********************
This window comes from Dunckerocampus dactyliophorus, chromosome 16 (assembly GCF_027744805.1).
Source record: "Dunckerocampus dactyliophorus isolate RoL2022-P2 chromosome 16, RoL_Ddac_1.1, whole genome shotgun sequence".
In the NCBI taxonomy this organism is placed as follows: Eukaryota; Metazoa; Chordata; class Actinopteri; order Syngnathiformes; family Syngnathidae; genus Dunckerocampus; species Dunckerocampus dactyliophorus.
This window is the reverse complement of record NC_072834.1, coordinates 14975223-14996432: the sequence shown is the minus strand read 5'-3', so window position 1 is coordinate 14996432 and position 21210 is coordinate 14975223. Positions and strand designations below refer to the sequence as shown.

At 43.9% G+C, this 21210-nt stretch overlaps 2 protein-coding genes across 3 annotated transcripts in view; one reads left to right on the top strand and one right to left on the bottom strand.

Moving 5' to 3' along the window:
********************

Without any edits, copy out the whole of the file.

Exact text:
This window comes from Dunckerocampus dactyliophorus, chromosome 16 (assembly GCF_027744805.1).
Source record: "Dunckerocampus dactyliophorus isolate RoL2022-P2 chromosome 16, RoL_Ddac_1.1, whole genome shotgun sequence".
In the NCBI taxonomy this organism is placed as follows: Eukaryota; Metazoa; Chordata; class Actinopteri; order Syngnathiformes; family Syngnathidae; genus Dunckerocampus; species Dunckerocampus dactyliophorus.
This window is the reverse complement of record NC_072834.1, coordinates 14975223-14996432: the sequence shown is the minus strand read 5'-3', so window position 1 is coordinate 14996432 and position 21210 is coordinate 14975223. Positions and strand designations below refer to the sequence as shown.

At 43.9% G+C, this 21210-nt stretch overlaps 2 protein-coding genes across 3 annotated transcripts in view; one reads left to right on the top strand and one right to left on the bottom strand.

Moving 5' to 3' along the window: